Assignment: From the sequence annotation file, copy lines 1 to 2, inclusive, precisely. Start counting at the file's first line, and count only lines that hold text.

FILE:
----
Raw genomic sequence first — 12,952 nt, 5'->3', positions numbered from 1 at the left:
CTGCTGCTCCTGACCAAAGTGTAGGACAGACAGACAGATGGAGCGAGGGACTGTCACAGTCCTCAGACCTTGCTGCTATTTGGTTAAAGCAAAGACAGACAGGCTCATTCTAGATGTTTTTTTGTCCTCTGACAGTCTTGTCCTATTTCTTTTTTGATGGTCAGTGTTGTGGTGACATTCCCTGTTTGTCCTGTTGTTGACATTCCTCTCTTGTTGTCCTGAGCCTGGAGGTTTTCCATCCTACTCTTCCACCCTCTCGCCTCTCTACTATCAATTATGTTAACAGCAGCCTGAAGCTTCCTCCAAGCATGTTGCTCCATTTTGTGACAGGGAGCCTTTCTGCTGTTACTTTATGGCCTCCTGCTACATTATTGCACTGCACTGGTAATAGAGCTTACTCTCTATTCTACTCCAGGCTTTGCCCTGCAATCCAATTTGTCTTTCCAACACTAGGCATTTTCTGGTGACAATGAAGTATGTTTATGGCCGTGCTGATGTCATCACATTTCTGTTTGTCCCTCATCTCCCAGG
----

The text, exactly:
Raw genomic sequence first — 12,952 nt, 5'->3', positions numbered from 1 at the left:
CTGCTGCTCCTGACCAAAGTGTAGGACAGACAGACAGATGGAGCGAGGGACTGTCACAGTCCTCAGACCTTGCTGCTATTTGGTTAAAGCAAAGACAGACAGGCTCATTCTAGATGTTTTTTTGTCCTCTGACAGTCTTGTCCTATTTCTTTTTTGATGGTCAGTGTTGTGGTGACATTCCCTGTTTGTCCTGTTGTTGACATTCCTCTCTTGTTGTCCTGAGCCTGGAGGTTTTCCATCCTACTCTTCCACCCTCTCGCCTCTCTACTATCAATTATGTTAACAGCAGCCTGAAGCTTCCTCCAAGCATGTTGCTCCATTTTGTGACAGGGAGCCTTTCTGCTGTTACTTTATGGCCTCCTGCTACATTATTGCACTGCACTGGTAATAGAGCTTACTCTCTATTCTACTCCAGGCTTTGCCCTGCAATCCAATTTGTCTTTCCAACACTAGGCATTTTCTGGTGACAATGAAGTATGTTTATGGCCGTGCTGATGTCATCACATTTCTGTTTGTCCCTCATCTCCCAGG